Sunday, July 22, 2012

Keep thy head holy.

On our train ride from Oxford to Holyhead this weekend, I had one of the most unsettling and thought provoking conversations with a social theorist about the implications of social media in the future. We began by talking about the differences between America and Ireland and the effects of the transit system (or lack thereof in America’s case). Conversation took a few turns and somehow we started talking about technology and I was explaining the concept of Google Goggles to him. Up until this point, the overarching theme of our conversation was about the maintenance of natural human interaction. Clearly as a social theorist he was a big advocate for this and had shown a considerable amount of unrest to find out that the average American spends two hours a day in a car. So naturally, when I told him about this device that will release sometime next year, he all but turned into a puddle of melancholy and helpless disappointment.  This seemed really strange to me because the average person I have spoken about Project Glass with either seems excited by the flash and futurism of it (no hands technology, can't beat that!), while others simply shake their heads. This man was affected much more and nervously laughed saying that this time period would be considered “B.G.G.”.
It made me question a lot about my role in the media. Although I had considered the social implications of the future of the Internet, for the first time ever I considered the possibility of a change for the worse. I started understanding how disgusting it would feel to play an integral part in a kind of social genocide where humans could look right at each other and be in completely different worlds. What do you guys think? Will devices like google goggles be the death of social interaction or bring a second life (no pun intended) to it? Why do you think so?

 Photo 1 2


  1. This comment has been removed by the author.

  2. Incredibly interesting topic. I had that same realization at some point this year that, if our professions include working with digital and social forms of media on the internet, we must ensure that this boom of technology will have a positive impact on society. I think my realization came when I was watching "Dazed and Confused." Everyone in that movie met up at the Moon Tower that night to party and that was it. No cell phones. I feel generationally displaced. The line between the negative effects of new media technology and the positive, fiscal effects is hard to draw, especially in a culture like that of Silicon Valley where innovation is king and free lance, venture capitalism drives every facet of the economy. When will a rebellion ignite against this pressure to live our lives increasingly through this lens of the internet?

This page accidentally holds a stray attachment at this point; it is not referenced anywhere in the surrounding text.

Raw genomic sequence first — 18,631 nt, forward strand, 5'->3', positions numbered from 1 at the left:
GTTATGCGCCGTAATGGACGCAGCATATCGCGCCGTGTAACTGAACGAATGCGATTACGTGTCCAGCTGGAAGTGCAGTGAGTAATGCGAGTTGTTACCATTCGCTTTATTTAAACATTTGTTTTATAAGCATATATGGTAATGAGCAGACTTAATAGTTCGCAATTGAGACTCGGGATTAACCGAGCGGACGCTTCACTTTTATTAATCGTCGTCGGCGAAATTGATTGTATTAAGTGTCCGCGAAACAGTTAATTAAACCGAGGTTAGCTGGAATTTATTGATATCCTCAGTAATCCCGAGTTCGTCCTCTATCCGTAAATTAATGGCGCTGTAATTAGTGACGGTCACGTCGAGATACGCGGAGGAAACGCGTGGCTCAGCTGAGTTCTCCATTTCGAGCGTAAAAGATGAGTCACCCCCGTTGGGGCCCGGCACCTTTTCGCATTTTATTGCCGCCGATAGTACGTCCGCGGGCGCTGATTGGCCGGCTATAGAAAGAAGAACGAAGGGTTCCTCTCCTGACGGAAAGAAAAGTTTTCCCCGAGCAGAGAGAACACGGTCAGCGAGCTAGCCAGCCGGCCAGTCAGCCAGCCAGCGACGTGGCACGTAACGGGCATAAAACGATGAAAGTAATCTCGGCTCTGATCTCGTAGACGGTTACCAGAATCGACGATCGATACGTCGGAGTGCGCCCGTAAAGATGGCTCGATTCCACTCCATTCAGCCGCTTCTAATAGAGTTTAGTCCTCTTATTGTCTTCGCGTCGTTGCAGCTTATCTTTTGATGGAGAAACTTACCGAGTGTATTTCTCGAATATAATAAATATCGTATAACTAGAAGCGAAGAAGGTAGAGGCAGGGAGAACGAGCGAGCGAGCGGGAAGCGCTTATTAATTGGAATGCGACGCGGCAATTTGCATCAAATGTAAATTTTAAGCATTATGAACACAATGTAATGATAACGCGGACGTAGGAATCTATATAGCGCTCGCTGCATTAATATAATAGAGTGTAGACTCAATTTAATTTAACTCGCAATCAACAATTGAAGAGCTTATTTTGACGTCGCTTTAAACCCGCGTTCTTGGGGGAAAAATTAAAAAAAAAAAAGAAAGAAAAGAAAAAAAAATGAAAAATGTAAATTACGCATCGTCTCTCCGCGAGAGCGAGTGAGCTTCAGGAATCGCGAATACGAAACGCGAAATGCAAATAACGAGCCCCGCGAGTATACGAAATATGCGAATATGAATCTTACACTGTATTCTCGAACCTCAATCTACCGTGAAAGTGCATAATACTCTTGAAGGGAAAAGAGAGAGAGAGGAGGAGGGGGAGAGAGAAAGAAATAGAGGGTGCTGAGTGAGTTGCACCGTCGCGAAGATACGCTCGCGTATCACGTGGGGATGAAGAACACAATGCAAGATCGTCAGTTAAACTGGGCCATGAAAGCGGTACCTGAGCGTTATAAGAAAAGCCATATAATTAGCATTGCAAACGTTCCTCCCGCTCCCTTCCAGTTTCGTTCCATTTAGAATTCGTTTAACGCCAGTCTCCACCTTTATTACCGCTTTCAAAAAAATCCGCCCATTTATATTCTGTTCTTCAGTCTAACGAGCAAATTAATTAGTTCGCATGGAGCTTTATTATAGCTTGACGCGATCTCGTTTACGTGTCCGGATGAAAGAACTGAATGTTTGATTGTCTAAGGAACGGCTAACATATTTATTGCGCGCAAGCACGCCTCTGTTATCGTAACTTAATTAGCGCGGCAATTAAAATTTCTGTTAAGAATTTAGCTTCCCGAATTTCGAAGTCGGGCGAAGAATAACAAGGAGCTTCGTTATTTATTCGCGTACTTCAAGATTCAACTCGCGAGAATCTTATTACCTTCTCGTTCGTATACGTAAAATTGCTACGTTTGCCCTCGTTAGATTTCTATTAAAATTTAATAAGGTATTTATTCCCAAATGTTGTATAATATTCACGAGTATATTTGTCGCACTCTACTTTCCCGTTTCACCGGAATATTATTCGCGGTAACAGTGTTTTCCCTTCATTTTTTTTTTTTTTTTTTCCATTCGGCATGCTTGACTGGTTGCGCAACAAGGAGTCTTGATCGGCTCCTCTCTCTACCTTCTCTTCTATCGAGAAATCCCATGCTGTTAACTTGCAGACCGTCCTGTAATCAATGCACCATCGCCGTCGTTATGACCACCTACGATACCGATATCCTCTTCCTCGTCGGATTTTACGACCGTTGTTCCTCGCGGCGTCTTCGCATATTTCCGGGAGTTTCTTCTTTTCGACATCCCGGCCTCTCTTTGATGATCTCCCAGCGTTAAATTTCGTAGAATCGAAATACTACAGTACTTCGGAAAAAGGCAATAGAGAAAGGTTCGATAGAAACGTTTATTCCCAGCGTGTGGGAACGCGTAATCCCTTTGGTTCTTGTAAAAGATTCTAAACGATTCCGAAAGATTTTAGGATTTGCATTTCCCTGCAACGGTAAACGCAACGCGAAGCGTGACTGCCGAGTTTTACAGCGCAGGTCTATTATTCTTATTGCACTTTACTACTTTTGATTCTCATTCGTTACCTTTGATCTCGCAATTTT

3. I wonder too if we're just in sort of an unregulated, disorganized primitive time of the digital age. I thought about it in respect to the Industrial Revolution. I'm sure at the time the people living in grimy cities either pined for the untainted countryside they once had or for those who only knew the city life were unaware that there was another option. Like you said, I think at some point it will become too much and we'll adapt the content we're taking in to be more palateable for the mind. Hopefully we'll be unimpeded in human interaction as well.

  4. I often think about how digital technology is affecting the way we interact face to face. It’s really difficult to say whether it’s having a positive or negative impact on our communicative and interactive abilities. In my New Media classes, we have very briefly touched on the topic. My professor teaching the class was gung-ho about digital technology’s ability to bring people together, but obviously as a professor of new media and a game developer, his opinion was a little biased. In my opinion, we won’t know what kind of impact it’s going to have for a long while. The technology is still so brand new, and it’s still changing so quickly. It’s definitely a difficult concept to grasp. So much has changed in the past five years – not to mention the changes that occurred in the three short decades before that. I get overwhelmed just thinking about it! But I think that people are aware of the potential harms the technology has for face-to-face interaction. As long as we stay aware of the dangers, the technology can continue to enhance interaction between people, rather than hinder it.